Page:Popular Science Monthly Volume 21.djvu/137

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129
LITERARY NOTICES.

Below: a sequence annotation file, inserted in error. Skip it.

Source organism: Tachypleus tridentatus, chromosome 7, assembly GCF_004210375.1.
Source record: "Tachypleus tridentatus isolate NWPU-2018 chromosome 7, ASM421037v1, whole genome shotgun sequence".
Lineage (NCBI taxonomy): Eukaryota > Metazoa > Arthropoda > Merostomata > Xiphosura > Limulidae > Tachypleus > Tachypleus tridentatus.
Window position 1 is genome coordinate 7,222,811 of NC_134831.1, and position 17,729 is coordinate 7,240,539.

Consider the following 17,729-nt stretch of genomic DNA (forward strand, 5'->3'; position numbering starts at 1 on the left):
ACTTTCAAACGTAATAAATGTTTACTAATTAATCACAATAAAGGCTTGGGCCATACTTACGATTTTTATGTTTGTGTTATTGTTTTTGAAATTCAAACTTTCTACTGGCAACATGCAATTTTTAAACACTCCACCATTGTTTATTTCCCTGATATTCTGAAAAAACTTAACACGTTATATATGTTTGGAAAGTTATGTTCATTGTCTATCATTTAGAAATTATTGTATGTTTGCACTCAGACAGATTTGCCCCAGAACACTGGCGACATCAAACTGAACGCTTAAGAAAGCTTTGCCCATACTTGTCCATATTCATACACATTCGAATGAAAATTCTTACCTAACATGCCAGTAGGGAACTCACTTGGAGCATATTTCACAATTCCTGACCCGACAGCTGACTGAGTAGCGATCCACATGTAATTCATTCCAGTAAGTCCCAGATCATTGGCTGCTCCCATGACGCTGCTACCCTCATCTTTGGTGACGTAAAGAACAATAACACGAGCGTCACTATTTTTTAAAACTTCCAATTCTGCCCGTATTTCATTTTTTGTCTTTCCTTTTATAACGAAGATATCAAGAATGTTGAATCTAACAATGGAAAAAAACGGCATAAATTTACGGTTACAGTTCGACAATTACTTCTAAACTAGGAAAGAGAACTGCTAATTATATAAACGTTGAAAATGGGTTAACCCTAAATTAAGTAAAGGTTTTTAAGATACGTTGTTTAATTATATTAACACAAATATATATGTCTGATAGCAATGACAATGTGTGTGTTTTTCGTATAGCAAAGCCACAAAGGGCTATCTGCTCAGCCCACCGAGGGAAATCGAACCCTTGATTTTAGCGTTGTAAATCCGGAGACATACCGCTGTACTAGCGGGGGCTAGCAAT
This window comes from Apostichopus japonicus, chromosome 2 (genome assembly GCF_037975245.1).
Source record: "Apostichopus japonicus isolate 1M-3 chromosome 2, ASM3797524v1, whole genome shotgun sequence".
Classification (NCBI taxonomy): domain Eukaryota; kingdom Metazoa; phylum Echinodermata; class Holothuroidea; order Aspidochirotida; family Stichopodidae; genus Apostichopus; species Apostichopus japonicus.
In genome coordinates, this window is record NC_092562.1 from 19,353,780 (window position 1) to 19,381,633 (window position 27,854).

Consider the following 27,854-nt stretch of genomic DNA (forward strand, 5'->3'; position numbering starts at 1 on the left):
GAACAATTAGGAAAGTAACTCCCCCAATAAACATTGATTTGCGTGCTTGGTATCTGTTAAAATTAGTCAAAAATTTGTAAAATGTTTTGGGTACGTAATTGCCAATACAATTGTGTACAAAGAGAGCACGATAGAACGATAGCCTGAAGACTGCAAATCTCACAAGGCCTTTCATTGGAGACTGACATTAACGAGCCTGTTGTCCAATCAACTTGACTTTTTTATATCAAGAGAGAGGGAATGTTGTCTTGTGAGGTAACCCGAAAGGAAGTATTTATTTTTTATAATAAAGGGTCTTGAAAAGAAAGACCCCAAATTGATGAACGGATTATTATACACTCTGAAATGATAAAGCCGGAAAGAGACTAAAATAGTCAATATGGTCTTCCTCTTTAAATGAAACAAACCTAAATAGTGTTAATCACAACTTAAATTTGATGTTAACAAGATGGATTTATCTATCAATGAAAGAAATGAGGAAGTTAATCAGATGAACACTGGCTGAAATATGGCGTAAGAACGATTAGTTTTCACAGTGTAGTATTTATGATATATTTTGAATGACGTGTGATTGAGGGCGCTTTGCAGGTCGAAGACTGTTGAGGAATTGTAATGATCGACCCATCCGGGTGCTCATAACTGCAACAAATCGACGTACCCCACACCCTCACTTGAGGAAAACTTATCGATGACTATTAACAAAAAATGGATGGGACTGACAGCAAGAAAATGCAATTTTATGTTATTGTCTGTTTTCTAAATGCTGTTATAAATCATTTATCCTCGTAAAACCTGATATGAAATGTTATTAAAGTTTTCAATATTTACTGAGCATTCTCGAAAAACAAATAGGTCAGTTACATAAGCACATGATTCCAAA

Sweden, in 1875 and 1876, and was convinced that the open navigable water which had carried him so far extended probably to Behring Strait. He laid his plans before the King of Sweden and other persons, who were known to sympathize with his object, and received from his Majesty, Mr. A. Sibiriakoff, and Mr. Oscar Dickson, whose portraits on steel worthily appear in the volume, pledges of substantial support, selected his company, prepared his vessels—the Vega, a steam-whaler, the Lena, as a tender to go ahead in doubtful places, and two merchant-vessels, which were to carry coal for the exploring vessels—and sailed from Maosoe, a few miles southwest of North Cape, on July 25, 1878. Here the expedition proper began and hence it was conducted through the sea that washes the northern edge of the Old World, along the coast-lines of provinces of which readers may have seen indefinite mention, and conceived hazy ideas, but of which they could have hardly had distinct notions before, till it emerged again through Behring Strait into the regions of civilization and exact knowledge. Of the sea and coasts along the Arctic borders of Europe and Asia, Professor Nordenskiöld's account gives the fullest and most interesting descriptions, touching nearly all the subjects of interest appertaining to them. First, we have the history, which in the present case naturally relates and is largely confined to previous voyages to the same regions, the relation of which, Professor Nordenskiöld remarks, adds a much-needed variety to the interest of the story, "for nearly all the narratives of the older northeast voyages contain in abundance what a sketch of our own adventures has not to offer, but what many readers, perhaps, will expect to find in a book such as this—accounts of dangers and misfortunes of a thousand sorts by land and sea." Then come geographical descriptions of features of land and sea, with the varied aspects of summer and winter phenomena according to the season when the author witnessed them; natural history, embracing the vegetable and animal life of the whole Arctic stretch covered by the voyage; geology; and the delineations of the people. In the latter category are included full and satisfactory as well as entertaining accounts of those curious tribes, the Samoyeds and the Chuckchees, their mode of life, habits and manners, and religion, which are rich in incidental and personal sketches, are given in the kindliest of feeling and with delicate humor, and form, perhaps, to general readers, the most interesting part of the book, while they must also rank high as anthropological studies. A prominent object of the voyage was to study the feasibility of opening a commercial highway from Europe to the river-marts of Central and Eastern Siberia, by way of the sea-route which the expedition took. Professor Nordenskiöld's estimate of the productive capacity of these regions of the far North, and of their possible value in the world's economy if they could be brought within reach of the markets, may be a surprise to those who have associated with Siberia all that is frozen and inhospitable. "If we take Siberia in its widest sense," he says, "that is to say, if we include under that name not only Siberia proper, but also the parts of High Asia which lie round the sources of the great Siberian rivers, this land may very well be compared in extent, climate, fertility, and the possibility of supporting a dense population, with America north of 40° north latitude. Like America, Siberia is occupied in the north by woodless plains. South of this region, where only the hunter, the fisher, and reindeer nomad can find a scanty livelihood, there lies a widely extended forest territory, difficult of cultivation, and in its natural conditions, perhaps, somewhat resembling Sweden and Finland north of 60° or 61° north latitude. South of this wooded belt, again, we have, both in Siberia and America, immeasurable stretches of an exceedingly fertile soil, of whose power to repay the toil of the cultivator, the grain exports during recent years from the frontier lands between the United States and Canada have afforded so striking evidence. There is, however, this dissimilarity between Siberia and America, that, while the products of the soil in America may be carried easily and cheaply to the harbors of the Atlantic and Pacific, the best part of Siberia, that which lies around the upper part of the courses of the Irtish, Obi, and Yenisei, is shut out from the great oceans of the world by immense tracts lying in front of it, and the great rivers which in Siberia cross the